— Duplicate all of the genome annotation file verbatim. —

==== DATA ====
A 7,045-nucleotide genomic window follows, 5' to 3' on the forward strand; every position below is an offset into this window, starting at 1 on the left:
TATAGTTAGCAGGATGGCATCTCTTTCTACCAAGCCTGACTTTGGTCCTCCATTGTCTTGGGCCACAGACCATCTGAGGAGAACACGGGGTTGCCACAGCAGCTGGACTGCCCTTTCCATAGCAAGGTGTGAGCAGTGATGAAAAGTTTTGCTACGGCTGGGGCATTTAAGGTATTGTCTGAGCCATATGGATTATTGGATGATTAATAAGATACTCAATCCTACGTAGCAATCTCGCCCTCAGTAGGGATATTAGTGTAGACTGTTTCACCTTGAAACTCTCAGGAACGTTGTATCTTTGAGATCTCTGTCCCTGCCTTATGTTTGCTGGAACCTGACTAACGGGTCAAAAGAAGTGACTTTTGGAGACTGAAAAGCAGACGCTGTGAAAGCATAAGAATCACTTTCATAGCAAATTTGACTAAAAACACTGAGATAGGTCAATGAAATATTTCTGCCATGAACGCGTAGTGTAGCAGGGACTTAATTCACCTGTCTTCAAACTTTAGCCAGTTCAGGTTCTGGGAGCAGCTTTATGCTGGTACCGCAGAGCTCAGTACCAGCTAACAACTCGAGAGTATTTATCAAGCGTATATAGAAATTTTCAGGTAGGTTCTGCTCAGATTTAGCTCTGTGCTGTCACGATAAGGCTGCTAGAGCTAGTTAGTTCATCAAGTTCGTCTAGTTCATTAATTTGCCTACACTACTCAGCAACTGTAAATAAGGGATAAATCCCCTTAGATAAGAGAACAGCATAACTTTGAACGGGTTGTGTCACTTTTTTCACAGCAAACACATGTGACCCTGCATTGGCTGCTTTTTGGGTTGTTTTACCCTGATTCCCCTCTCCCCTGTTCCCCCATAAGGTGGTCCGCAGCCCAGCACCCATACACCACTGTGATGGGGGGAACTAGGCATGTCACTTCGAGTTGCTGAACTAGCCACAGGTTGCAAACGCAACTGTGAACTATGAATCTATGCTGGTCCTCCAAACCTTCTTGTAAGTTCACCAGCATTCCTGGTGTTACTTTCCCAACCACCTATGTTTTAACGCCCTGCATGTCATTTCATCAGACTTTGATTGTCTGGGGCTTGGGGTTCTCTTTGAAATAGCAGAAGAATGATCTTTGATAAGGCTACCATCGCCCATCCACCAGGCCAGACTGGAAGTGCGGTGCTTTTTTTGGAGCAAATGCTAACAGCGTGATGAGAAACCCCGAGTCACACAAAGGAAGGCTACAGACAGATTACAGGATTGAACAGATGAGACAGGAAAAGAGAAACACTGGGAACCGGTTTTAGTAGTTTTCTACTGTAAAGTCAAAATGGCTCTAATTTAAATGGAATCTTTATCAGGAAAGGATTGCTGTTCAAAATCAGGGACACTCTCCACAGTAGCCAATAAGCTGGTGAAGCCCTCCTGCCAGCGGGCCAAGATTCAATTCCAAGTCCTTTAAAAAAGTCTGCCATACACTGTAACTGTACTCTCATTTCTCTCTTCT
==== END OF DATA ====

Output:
A 7,045-nucleotide genomic window follows, 5' to 3' on the forward strand; every position below is an offset into this window, starting at 1 on the left:
TATAGTTAGCAGGATGGCATCTCTTTCTACCAAGCCTGACTTTGGTCCTCCATTGTCTTGGGCCACAGACCATCTGAGGAGAACACGGGGTTGCCACAGCAGCTGGACTGCCCTTTCCATAGCAAGGTGTGAGCAGTGATGAAAAGTTTTGCTACGGCTGGGGCATTTAAGGTATTGTCTGAGCCATATGGATTATTGGATGATTAATAAGATACTCAATCCTACGTAGCAATCTCGCCCTCAGTAGGGATATTAGTGTAGACTGTTTCACCTTGAAACTCTCAGGAACGTTGTATCTTTGAGATCTCTGTCCCTGCCTTATGTTTGCTGGAACCTGACTAACGGGTCAAAAGAAGTGACTTTTGGAGACTGAAAAGCAGACGCTGTGAAAGCATAAGAATCACTTTCATAGCAAATTTGACTAAAAACACTGAGATAGGTCAATGAAATATTTCTGCCATGAACGCGTAGTGTAGCAGGGACTTAATTCACCTGTCTTCAAACTTTAGCCAGTTCAGGTTCTGGGAGCAGCTTTATGCTGGTACCGCAGAGCTCAGTACCAGCTAACAACTCGAGAGTATTTATCAAGCGTATATAGAAATTTTCAGGTAGGTTCTGCTCAGATTTAGCTCTGTGCTGTCACGATAAGGCTGCTAGAGCTAGTTAGTTCATCAAGTTCGTCTAGTTCATTAATTTGCCTACACTACTCAGCAACTGTAAATAAGGGATAAATCCCCTTAGATAAGAGAACAGCATAACTTTGAACGGGTTGTGTCACTTTTTTCACAGCAAACACATGTGACCCTGCATTGGCTGCTTTTTGGGTTGTTTTACCCTGATTCCCCTCTCCCCTGTTCCCCCATAAGGTGGTCCGCAGCCCAGCACCCATACACCACTGTGATGGGGGGAACTAGGCATGTCACTTCGAGTTGCTGAACTAGCCACAGGTTGCAAACGCAACTGTGAACTATGAATCTATGCTGGTCCTCCAAACCTTCTTGTAAGTTCACCAGCATTCCTGGTGTTACTTTCCCAACCACCTATGTTTTAACGCCCTGCATGTCATTTCATCAGACTTTGATTGTCTGGGGCTTGGGGTTCTCTTTGAAATAGCAGAAGAATGATCTTTGATAAGGCTACCATCGCCCATCCACCAGGCCAGACTGGAAGTGCGGTGCTTTTTTTGGAGCAAATGCTAACAGCGTGATGAGAAACCCCGAGTCACACAAAGGAAGGCTACAGACAGATTACAGGATTGAACAGATGAGACAGGAAAAGAGAAACACTGGGAACCGGTTTTAGTAGTTTTCTACTGTAAAGTCAAAATGGCTCTAATTTAAATGGAATCTTTATCAGGAAAGGATTGCTGTTCAAAATCAGGGACACTCTCCACAGTAGCCAATAAGCTGGTGAAGCCCTCCTGCCAGCGGGCCAAGATTCAATTCCAAGTCCTTTAAAAAAGTCTGCCATACACTGTAACTGTACTCTCATTTCTCTCTTCT